Head, Pacific Bluefin Tuna Biology Group, National Research Institute of Far Seas Fisheries
Important information on the stock management
Earlier information of annual juvenile abundance is essential for planning appropriate stock management of the Pacific bluefin tuna (PBT). It would contribute to earlier estimation of annual recruitment level which facilitates more accurate, rapid stock assessment and the rational stock management.
However, as it is now, it is difficult to evaluate the annual juvenile abundance at early stage. Because its “migration route” from its spawning area has not yet been clarified until they are targeted by the pole and line fishery near Tosa Bay and Goto Islands for aquaculture seedling, we still do not have the adequate methods to monitor the juvenile abundance before its recruitment.
Difficulties in catching juveniles
The difficulties to monitor the annual juvenile stock abundance arises for several reasons: its large fluctuation in relation with the oceanographic conditions; separation of the juvenile schools from Nansei Islands into two migrating areas in the Pacific side and in the Sea of Japan; mixture of the juvenile schools in the Sea of Japan having different origins from Nansei Islands and from the Sea of Japan; and so on. Another reason was we did not have adequate methods to catch smaller juveniles (10 – 14 cm) before they are targeted by pole and line fishery.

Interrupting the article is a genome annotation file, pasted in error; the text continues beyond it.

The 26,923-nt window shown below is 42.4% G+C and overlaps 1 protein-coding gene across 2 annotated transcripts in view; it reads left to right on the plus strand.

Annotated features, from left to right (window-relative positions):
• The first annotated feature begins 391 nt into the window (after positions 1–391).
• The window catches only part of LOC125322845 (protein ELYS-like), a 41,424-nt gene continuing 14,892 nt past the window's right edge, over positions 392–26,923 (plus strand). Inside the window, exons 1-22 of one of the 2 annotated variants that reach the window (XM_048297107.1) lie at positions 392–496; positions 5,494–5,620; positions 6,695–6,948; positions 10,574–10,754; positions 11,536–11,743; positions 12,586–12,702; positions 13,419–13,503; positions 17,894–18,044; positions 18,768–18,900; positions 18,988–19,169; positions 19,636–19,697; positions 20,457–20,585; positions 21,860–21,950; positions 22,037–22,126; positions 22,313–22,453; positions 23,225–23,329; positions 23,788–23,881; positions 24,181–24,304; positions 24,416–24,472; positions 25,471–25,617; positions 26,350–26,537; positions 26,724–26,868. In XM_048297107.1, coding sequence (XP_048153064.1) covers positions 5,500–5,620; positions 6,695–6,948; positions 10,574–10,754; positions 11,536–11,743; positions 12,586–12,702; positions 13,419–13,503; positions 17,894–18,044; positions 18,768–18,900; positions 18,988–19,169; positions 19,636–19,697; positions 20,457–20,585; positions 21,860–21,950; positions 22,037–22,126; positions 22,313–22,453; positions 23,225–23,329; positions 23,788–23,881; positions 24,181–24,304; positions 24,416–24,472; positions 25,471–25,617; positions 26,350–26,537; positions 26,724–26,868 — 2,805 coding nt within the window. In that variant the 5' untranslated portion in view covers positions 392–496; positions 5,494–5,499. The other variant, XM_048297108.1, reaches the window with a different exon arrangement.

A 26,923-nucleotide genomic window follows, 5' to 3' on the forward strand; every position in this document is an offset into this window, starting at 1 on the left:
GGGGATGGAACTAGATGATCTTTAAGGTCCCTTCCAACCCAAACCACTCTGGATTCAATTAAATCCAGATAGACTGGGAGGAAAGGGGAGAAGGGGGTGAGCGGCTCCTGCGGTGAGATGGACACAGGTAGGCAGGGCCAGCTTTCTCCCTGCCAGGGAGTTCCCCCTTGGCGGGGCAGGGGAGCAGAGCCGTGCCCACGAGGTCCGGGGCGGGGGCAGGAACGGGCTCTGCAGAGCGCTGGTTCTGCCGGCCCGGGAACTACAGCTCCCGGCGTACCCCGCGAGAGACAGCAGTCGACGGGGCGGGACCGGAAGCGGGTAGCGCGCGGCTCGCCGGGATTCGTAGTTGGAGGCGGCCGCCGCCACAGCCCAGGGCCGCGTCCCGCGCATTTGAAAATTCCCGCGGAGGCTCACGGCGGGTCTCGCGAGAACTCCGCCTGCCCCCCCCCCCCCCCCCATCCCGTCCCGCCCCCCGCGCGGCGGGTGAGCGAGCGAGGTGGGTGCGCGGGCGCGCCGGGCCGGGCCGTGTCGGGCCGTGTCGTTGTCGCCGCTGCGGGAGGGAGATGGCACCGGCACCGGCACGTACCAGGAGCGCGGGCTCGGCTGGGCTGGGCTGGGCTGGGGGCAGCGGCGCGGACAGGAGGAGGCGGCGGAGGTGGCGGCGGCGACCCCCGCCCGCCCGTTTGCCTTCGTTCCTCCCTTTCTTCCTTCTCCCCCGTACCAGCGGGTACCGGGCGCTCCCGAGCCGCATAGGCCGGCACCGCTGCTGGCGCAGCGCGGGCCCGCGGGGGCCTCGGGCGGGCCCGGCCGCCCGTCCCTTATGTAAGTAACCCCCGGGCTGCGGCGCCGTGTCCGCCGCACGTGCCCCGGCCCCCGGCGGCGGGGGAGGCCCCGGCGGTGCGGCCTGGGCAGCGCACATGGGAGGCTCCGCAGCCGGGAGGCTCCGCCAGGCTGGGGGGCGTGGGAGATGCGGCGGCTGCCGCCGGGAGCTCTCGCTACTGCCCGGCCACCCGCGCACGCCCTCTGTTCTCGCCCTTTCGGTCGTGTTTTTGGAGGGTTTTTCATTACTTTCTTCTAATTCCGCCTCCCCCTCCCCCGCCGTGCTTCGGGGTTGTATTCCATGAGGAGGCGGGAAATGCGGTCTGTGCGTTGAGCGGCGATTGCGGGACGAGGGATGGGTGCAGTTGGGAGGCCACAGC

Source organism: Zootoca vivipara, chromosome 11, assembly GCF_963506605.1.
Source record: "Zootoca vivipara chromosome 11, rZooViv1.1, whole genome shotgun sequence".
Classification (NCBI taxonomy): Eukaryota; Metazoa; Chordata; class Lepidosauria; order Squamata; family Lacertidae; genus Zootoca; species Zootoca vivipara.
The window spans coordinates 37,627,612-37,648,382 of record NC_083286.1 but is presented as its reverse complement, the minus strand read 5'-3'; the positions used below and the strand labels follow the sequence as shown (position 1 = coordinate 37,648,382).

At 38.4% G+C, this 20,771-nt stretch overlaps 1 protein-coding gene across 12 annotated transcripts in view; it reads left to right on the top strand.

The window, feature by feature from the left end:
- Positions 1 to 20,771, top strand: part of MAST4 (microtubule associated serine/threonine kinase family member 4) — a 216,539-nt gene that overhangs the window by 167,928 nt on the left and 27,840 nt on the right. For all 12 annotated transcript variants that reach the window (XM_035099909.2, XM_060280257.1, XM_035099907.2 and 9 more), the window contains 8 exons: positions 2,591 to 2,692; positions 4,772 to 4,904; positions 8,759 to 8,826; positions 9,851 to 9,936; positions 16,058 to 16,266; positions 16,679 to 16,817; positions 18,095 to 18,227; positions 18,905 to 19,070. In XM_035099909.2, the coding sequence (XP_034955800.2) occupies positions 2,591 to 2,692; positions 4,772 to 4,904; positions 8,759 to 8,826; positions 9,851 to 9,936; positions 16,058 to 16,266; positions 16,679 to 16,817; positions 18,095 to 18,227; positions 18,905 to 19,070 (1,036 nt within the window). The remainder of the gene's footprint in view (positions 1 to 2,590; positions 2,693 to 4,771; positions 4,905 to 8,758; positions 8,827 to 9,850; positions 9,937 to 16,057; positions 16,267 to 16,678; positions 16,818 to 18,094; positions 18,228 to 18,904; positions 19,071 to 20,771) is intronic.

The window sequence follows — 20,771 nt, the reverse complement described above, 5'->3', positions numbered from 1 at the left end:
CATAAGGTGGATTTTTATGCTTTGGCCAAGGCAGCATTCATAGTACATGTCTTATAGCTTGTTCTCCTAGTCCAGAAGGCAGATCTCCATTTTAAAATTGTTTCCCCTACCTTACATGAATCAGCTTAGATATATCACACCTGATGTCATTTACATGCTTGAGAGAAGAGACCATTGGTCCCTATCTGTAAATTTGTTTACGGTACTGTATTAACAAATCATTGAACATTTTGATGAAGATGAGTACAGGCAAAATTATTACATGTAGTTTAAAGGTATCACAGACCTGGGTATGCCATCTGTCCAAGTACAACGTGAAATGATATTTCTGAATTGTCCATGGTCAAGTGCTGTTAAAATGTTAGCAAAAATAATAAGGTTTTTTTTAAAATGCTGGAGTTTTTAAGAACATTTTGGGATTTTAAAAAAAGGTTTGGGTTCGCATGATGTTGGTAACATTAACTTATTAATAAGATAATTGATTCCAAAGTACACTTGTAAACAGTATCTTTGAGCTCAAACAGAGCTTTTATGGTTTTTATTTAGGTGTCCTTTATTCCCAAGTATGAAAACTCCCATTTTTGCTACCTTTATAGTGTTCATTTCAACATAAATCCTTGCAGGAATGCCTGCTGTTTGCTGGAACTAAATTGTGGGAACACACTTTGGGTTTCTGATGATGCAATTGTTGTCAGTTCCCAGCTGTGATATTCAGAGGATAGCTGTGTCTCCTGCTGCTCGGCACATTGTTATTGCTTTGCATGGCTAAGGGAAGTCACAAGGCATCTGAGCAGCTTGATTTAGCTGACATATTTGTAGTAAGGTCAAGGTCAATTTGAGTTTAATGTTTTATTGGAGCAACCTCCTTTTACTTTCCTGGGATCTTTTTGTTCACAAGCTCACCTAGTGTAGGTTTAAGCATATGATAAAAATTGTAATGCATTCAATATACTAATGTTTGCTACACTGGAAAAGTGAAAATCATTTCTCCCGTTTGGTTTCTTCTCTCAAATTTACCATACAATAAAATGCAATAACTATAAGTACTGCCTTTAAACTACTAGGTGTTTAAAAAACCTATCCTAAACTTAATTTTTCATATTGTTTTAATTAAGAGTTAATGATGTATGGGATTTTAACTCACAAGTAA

High speed trawling technique is required to catch PBT juvenile which has high swimming ability; however, it was difficult to tow trawl nets in the high speed Kuroshio Current. Therefore, we have devised the trawl nets to be operated stably even in the strong Kuroshio Current, resulting in the first successful catch of 10 – 14 cm PBT juveniles around Amami-Oshima Islands and Yakushima Island from June to July 2011, and showed the juveniles distributed densely especially from the center to the north edge of Kuroshio off the west coast of Yakushima. The similar surveys conducted in 2012 confirmed the results obtained in the previous year.
Migration route becoming more obvious
Previous studies showed that small PBT larvae, which were less than 20 days old after being hatched, distributed widely around Nansei Islands including of f Yaeyama Islands and Okinawa Main Island, while PBT juveniles of 1 – 2 months old (2 – 10 cm) were found mainly near Kuroshio Current region and the larger fish appeared coming up north. Together with the current study, the “migration route” of PBT juveniles was suggested; their schools migrate northward with Kuroshio, then some part of which separate away from Kuroshio off-west of Yakushima Island to move up northwardly off the west coast of Kyushu, and the remaining schools migrate to the Pacific side of Honshu and Shikoku.
Our study indicates that the PBT juveniles before their recruitment probably pass through off the west coast of Yakushima Island. For the future, focusing around this area, we would like to investigate developing the appropriate methods to monitor the annual juvenile abundance reasonably. Also, we would like to proceed with analyzing the marine environments to find out the key oceanographic factors to evaluate the separate ratio of juveniles to the Pacific side and to the Sea of Japan. Through these studies, we would like to contribute to improving accuracy in PBT stock assessment, and then consequently sustainability of the stock.
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